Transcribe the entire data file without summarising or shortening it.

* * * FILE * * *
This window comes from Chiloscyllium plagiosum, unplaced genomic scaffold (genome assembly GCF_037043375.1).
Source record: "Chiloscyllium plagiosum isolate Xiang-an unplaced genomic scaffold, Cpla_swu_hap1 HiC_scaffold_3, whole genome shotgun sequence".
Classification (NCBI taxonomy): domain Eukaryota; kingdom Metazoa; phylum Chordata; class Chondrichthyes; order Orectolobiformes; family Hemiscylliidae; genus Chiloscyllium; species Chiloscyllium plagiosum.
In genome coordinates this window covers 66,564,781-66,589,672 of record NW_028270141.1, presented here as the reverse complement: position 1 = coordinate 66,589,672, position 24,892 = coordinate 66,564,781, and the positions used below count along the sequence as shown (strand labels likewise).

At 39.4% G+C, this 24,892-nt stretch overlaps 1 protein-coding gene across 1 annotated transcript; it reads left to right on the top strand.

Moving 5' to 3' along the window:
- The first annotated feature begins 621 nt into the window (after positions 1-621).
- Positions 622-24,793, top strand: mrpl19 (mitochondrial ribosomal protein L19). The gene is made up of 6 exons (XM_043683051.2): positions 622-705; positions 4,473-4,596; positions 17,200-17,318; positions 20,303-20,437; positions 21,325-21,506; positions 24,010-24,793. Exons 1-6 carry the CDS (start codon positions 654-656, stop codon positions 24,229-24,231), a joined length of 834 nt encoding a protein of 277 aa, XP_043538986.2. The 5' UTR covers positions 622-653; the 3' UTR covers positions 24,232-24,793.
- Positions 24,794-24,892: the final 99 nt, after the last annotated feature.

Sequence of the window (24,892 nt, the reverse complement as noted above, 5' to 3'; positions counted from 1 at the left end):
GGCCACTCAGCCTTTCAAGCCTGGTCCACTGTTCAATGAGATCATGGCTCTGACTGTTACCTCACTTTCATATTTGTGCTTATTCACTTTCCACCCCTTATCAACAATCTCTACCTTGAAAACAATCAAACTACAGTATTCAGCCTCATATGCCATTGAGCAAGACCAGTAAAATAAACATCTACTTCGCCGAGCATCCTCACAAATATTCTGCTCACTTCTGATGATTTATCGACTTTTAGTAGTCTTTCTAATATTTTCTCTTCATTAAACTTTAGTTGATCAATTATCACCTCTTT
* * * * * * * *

This window comes from Chiloscyllium plagiosum, unplaced genomic scaffold (genome assembly GCF_037043375.1).
Source record: "Chiloscyllium plagiosum isolate Xiang-an unplaced genomic scaffold, Cpla_swu_hap1 HiC_scaffold_3, whole genome shotgun sequence".
Classification (NCBI taxonomy): domain Eukaryota; kingdom Metazoa; phylum Chordata; class Chondrichthyes; order Orectolobiformes; family Hemiscylliidae; genus Chiloscyllium; species Chiloscyllium plagiosum.
In genome coordinates this window covers 66,564,781-66,589,672 of record NW_028270141.1, presented here as the reverse complement: position 1 = coordinate 66,589,672, position 24,892 = coordinate 66,564,781, and the positions used below count along the sequence as shown (strand labels likewise).

At 39.4% G+C, this 24,892-nt stretch overlaps 1 protein-coding gene across 1 annotated transcript; it reads left to right on the top strand.

Moving 5' to 3' along the window:
- The first annotated feature begins 621 nt into the window (after positions 1-621).
- Positions 622-24,793, top strand: mrpl19 (mitochondrial ribosomal protein L19). The gene is made up of 6 exons (XM_043683051.2): positions 622-705; positions 4,473-4,596; positions 17,200-17,318; positions 20,303-20,437; positions 21,325-21,506; positions 24,010-24,793. Exons 1-6 carry the CDS (start codon positions 654-656, stop codon positions 24,229-24,231), a joined length of 834 nt encoding a protein of 277 aa, XP_043538986.2. The 5' UTR covers positions 622-653; the 3' UTR covers positions 24,232-24,793.
- Positions 24,794-24,892: the final 99 nt, after the last annotated feature.

Sequence of the window (24,892 nt, the reverse complement as noted above, 5' to 3'; positions counted from 1 at the left end):
GGCCACTCAGCCTTTCAAGCCTGGTCCACTGTTCAATGAGATCATGGCTCTGACTGTTACCTCACTTTCATATTTGTGCTTATTCACTTTCCACCCCTTATCAACAATCTCTACCTTGAAAACAATCAAACTACAGTATTCAGCCTCATATGCCATTGAGCAAGACCAGTAAAATAAACATCTACTTCGCCGAGCATCCTCACAAATATTCTGCTCACTTCTGATGATTTATCGACTTTTAGTAGTCTTTCTAATATTTTCTCTTCATTAAACTTTAGTTGATCAATTATCACCTCTTT